A flag finial is an ornament that is placed on top of the flagstaff as a piece of decoration. Belarusian law states that if the flag is used by government bodies for certain occasions, such as ceremonies and other solemn events, the Belarusian flag is to use a finial. The finial is shaped like a diamond, and at the bottom portion of the finial is a gold star. The star, according to law, has five points and must be of the same design as the one in the Belarusian coat of arms. The entire finial is of a golden color with a golden shaft where the pole can be slid into the base of the finial. If the flag belongs to a military organization, ribbons can be placed on this golden shaft. The finial is similar in design to that previously used with the Soviet flag, except that the Soviet-era finial was silver-colored and had a hammer and sickle and star placed in the cut area.
 Proper flag protocol
By law, the Belarusian flag is supposed to be flown daily, weather permitting, from the following locations:
- National Assembly of Belarus
- Council of Ministers of Belarus
- Courts of Belarus, and offices of local executive and administrative bodies
- Above buildings in which sessions of local Councils of deputies are carried out
- Military bases or military ships owned by the government
- Buildings used by Belarusian diplomats
The Belarusian flag is also officially flown on these occasions:
- Sessions of local executive and administrative bodies
- Voting/polling places
- Sports arenas during competitions (note that the IOC has its own rules on flag display)
The flag is also displayed on vehicles used by Belarusian diplomats and various government officials (such as the President and the Prime Minister).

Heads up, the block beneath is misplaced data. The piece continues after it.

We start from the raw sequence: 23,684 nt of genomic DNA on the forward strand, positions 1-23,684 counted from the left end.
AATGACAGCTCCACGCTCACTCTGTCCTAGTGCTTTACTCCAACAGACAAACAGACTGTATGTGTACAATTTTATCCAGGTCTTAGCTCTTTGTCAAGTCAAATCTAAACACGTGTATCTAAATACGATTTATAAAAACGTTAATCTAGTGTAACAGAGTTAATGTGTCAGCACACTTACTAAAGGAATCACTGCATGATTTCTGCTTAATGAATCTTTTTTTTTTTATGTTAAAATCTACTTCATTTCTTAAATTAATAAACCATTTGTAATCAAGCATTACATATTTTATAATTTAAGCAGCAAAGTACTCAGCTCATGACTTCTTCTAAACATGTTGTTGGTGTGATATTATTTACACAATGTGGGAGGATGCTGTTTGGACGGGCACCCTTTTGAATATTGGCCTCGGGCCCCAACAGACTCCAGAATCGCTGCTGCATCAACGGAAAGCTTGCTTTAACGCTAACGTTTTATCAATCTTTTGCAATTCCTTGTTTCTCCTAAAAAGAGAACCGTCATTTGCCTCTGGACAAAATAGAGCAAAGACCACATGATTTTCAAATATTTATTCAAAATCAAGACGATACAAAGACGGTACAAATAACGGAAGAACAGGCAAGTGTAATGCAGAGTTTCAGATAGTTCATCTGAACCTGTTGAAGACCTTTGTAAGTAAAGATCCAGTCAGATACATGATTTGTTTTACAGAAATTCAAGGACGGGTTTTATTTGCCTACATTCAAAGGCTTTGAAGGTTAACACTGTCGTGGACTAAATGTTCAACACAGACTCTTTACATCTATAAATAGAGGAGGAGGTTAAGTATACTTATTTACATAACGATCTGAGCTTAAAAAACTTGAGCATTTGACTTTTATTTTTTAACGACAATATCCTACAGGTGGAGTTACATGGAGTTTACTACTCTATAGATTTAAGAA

The law allows for the flag to be used for special occasions, such as memorial services, and family holidays, and it can be used by various groups of people, such as public organizations, companies, and NGOs. The regulations were issued in the same decree that created the Belarusian flag. May 15 has been declared the Day of the National Emblem and Flag of Belarus (День Государственного герба и Государственного флага Республики Беларусь).  The national flag itself has been incorporated into the badge of the guard units in the Belarusian armed forces. 
 Historical flags
 The Soviet flag of 1951
Main article: Flag of Byelorussian SSR
The flag had a length to width ratio of one to two (1:2), just like the flag of the Soviet Union (and the other fourteen union republics). The main portion of the flag was red (representing the Revolution), with the rest being green (representing the Belarusian forests). A pattern of white drawn on red decorated the hoist portion of the flag; this design is often used on Belarusian traditional costumes. In the upper corner of the flag, in the red portion, a gold hammer and sickle was added, with a red star outlined in gold above it. The hammer represented the worker, and the sickle the peasant; according to Soviet ideology, these two symbols crossed together symbolized co-operation between the two classes. The red star, a symbol commonly used by Communist parties, was said to stand either for the five social groups (workers, youth, peasants, military, and academics), the five known continents, or the five fingers of the worker's hand. The hammer, sickle and star were sometimes not displayed on the reverse of the flag.
 Previous flags of the Soviet era